Springfield labor leader concerned about plan to cut unemployment
Posted December 21, 2015 in Selected Press
Bill’s sponsor says state must reform system to pay off debt.
Jobless benefits for Ohio workers could be cut by more than half under a plan by state lawmakers to shore up the state’s unemployment system.
But some critics, including a Springfield union leader, have argued the changes would harm many workers while doing little to fix the system.
State Rep. Barbara Sears, R-Monclava Twp., introduced House Bill 394 last month. It would cut the maximum time Ohioans could receive unemployment benefits from 26 weeks to as low as 12 weeks. The number of weeks would be based on the unemployment rate in Ohio at the time the application is filed.
Sears didn’t return calls for comment. But she said in a statement the legislation is needed to improve the solvency of the state’s unemployment compensation system.
Ohio is one of four states that still owe money to the federal government after borrowing to cover the high number of residents who received benefits when the Great Recession hit. Ohio still owed more than $700 million in early November.
“While the state is projected to pay off the loan by the end of 2017, it is imperative we reform our unemployment compensation system so that the trust fund has a positive balance, especially if the nation suffers from another recession,” Sears said in a statement.
Jason Barlow, president of UAW Local 402 that represents more than 1,100 workers at Navistar’s truck plant in Springfield, testified before Ohio lawmakers earlier this month on the bill.
The current law requires workers to serve a “waiting week” at the start of an unemployment claim before receiving benefits. Under the proposed changes, workers could be required to wait longer, Barlow testified, especially if they work in between periods of layoffs and earn more than unemployment pays.
But many manufacturing jobs in Ohio, including the truck industry, are cyclical with a flurry of orders one month, he said, and a lull the next. Workers at Navistar have been laid off, then recalled for weeks or months before being laid off again, each time earning more than state unemployment benefits, Barlow testified.
That means it’s possible affected employees would never receive benefits.
“That is unconscionable and wrong for all Ohioans,” Barlow said.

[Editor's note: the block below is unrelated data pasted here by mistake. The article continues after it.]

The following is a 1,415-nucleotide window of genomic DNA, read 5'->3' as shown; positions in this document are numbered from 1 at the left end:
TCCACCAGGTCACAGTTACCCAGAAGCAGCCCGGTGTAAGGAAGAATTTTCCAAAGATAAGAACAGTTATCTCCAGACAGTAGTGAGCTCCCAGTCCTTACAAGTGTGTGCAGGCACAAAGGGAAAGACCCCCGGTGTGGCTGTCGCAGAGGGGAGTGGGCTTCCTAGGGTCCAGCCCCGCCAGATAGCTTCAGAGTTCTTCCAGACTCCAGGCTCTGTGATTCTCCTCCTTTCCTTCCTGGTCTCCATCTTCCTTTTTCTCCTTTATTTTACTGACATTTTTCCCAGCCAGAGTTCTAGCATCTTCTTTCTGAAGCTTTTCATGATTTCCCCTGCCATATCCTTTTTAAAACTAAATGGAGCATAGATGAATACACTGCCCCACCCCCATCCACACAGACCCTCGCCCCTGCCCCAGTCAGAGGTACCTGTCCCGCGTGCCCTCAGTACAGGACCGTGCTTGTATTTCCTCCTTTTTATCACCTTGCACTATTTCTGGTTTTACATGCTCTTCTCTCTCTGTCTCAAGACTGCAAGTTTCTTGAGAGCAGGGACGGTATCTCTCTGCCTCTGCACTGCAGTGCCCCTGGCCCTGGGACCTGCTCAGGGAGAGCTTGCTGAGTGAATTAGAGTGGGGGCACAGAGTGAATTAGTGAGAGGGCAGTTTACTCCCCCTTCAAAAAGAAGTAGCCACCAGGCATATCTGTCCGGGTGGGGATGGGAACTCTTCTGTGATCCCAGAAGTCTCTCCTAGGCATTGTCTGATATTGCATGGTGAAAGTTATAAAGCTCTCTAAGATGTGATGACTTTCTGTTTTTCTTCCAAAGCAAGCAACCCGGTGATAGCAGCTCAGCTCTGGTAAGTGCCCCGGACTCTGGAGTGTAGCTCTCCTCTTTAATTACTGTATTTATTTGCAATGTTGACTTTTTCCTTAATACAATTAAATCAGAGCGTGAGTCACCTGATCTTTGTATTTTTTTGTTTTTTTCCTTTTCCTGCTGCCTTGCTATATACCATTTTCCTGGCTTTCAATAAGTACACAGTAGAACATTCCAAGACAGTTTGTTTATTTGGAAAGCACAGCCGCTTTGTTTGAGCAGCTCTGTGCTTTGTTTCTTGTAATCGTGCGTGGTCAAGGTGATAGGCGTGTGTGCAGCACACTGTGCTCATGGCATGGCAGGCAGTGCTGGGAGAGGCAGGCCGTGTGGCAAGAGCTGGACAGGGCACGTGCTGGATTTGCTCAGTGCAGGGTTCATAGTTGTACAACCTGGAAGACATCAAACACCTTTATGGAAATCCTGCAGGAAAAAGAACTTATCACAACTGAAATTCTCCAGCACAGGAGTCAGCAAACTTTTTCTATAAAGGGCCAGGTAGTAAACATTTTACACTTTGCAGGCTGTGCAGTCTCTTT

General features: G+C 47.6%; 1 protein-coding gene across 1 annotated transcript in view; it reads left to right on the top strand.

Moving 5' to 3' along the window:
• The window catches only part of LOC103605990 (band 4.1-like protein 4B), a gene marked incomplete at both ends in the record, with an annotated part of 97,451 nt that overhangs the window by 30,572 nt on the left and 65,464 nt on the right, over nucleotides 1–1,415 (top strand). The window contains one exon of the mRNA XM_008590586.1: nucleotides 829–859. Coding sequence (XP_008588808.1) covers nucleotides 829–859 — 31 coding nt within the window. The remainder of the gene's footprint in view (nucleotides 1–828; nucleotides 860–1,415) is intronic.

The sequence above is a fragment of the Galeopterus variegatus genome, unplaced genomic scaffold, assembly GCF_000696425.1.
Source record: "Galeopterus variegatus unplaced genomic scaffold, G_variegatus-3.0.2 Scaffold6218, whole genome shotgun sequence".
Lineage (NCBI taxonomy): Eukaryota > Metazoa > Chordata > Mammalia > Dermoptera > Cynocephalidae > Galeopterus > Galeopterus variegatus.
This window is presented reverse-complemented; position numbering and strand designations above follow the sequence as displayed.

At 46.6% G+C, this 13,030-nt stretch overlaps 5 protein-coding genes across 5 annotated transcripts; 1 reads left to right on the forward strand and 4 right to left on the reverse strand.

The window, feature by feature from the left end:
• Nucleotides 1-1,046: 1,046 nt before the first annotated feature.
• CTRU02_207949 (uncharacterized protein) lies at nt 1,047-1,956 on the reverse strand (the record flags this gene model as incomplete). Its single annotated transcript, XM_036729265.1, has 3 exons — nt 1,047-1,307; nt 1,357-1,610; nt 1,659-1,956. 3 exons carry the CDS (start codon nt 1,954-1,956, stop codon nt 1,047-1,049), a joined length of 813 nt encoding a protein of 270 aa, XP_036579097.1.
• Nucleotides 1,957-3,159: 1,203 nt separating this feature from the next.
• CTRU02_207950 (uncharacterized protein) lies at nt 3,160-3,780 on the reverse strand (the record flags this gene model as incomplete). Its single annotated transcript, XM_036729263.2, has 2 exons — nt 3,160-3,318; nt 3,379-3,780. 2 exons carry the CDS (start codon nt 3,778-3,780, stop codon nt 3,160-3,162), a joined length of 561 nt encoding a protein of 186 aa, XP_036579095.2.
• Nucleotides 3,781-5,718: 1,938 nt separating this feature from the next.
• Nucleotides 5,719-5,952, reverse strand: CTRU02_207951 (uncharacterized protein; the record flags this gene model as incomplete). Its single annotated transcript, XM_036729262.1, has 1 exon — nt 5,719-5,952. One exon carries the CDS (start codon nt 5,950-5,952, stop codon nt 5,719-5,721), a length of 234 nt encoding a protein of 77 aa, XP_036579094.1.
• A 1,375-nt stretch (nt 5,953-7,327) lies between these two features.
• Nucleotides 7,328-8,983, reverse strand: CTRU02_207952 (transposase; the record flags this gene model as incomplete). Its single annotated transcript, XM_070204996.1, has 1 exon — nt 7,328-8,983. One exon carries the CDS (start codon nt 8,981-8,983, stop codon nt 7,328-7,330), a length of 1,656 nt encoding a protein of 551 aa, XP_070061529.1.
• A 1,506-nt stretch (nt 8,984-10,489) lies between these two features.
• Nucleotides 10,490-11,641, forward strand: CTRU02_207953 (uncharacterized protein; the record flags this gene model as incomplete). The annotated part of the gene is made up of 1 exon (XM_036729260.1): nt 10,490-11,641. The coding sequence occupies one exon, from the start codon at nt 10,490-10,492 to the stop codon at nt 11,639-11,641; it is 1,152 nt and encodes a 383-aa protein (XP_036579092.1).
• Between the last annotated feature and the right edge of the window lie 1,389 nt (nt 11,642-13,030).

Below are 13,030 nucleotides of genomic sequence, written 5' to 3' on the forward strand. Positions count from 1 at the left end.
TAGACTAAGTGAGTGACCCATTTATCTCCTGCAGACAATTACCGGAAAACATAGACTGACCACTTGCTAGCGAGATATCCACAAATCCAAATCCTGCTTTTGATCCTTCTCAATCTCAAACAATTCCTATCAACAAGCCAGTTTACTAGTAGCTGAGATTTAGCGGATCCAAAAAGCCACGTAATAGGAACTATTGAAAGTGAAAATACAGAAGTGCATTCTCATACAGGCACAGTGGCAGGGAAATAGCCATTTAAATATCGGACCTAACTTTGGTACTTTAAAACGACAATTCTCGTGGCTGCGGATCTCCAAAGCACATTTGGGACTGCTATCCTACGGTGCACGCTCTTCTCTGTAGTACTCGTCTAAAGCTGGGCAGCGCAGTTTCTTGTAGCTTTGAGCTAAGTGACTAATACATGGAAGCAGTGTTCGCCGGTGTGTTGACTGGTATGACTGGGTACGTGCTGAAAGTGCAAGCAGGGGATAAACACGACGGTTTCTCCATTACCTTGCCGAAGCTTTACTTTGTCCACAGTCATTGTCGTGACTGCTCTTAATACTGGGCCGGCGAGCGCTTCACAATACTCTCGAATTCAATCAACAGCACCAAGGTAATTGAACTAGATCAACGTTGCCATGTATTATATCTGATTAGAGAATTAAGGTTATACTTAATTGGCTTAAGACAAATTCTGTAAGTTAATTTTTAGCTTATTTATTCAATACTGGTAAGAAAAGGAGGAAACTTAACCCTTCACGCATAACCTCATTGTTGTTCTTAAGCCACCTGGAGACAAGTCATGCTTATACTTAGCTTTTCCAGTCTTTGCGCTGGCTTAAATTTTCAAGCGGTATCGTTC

He also argued the proposed cut in the number of weeks residents could receive benefits could lead to more foreclosures and evictions.
“They should not be penalized in the event of a layoff,” Barlow said on Monday. “This is not a union or a non-union thing. This is about if you are working, you should be entitled to these benefits if you are displaced.”
But making reforms now will better prepare the state for the next recession, Sears said in a statement.
“While the unemployment rate is lower than it has been in years and speaks to the growth and progress the state has made since the recession, it’s necessary that the state pays back the loan taken out from the federal government,” she said. “Additionally, by reaching solvency and generating a positive balance in the trust fund, the state will be better prepared the next time a recession hits.”
During the Great Recession, federal lawmakers extended unemployment benefits, in some hard-hit states to as many as 99 weeks. Some economists believe those longer benefits prolong joblessness, raise unemployment rates and don’t stimulate the economy, according to the conservative Heritage Foundation.
One of the problems with the new legislation is it does little to pay off the state’s debt more quickly, said Zach Schiller, research director at Policy Matters Ohio, a left-leaning think tank that has studied the issue.
According to figures from the Ohio Department of Job and Family Services, the bill would cut more than $4 billion in benefits from unemployed workers between 2017 and 2025. More than $2.5 billion of that would act as a tax break to businesses, Schiller said, as opposed to paying down the debt.
That’s because fewer employees would be eligible for benefits, he said, and companies likely would pay less into the system in the future.
The real reason Ohio’s current system went broke during the recession is that it was underfunded for years, he said.
“They’ve taken an approach that misidentifies the problem,” Schiller said.
Original Article: http://www.springfieldnewssun.com/business/economy...